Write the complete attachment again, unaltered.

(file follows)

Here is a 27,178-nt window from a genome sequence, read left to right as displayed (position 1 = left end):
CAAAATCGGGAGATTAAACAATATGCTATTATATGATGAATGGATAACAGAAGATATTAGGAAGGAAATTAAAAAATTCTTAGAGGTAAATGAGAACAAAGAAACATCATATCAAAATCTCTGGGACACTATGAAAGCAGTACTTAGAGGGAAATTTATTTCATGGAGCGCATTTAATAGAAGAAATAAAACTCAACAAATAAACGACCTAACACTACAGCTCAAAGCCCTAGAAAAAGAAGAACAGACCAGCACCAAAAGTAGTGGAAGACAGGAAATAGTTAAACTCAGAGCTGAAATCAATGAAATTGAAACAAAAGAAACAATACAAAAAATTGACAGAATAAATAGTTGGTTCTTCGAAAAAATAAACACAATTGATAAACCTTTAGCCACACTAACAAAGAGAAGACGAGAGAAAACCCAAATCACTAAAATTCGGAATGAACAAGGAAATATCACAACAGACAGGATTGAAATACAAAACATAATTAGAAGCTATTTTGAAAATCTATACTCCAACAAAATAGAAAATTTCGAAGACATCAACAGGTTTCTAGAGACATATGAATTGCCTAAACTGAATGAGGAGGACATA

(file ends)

Here is a 27,178-nt window from a genome sequence, read left to right as displayed (position 1 = left end):
CAAAATCGGGAGATTAAACAATATGCTATTATATGATGAATGGATAACAGAAGATATTAGGAAGGAAATTAAAAAATTCTTAGAGGTAAATGAGAACAAAGAAACATCATATCAAAATCTCTGGGACACTATGAAAGCAGTACTTAGAGGGAAATTTATTTCATGGAGCGCATTTAATAGAAGAAATAAAACTCAACAAATAAACGACCTAACACTACAGCTCAAAGCCCTAGAAAAAGAAGAACAGACCAGCACCAAAAGTAGTGGAAGACAGGAAATAGTTAAACTCAGAGCTGAAATCAATGAAATTGAAACAAAAGAAACAATACAAAAAATTGACAGAATAAATAGTTGGTTCTTCGAAAAAATAAACACAATTGATAAACCTTTAGCCACACTAACAAAGAGAAGACGAGAGAAAACCCAAATCACTAAAATTCGGAATGAACAAGGAAATATCACAACAGACAGGATTGAAATACAAAACATAATTAGAAGCTATTTTGAAAATCTATACTCCAACAAAATAGAAAATTTCGAAGACATCAACAGGTTTCTAGAGACATATGAATTGCCTAAACTGAATGAGGAGGACATA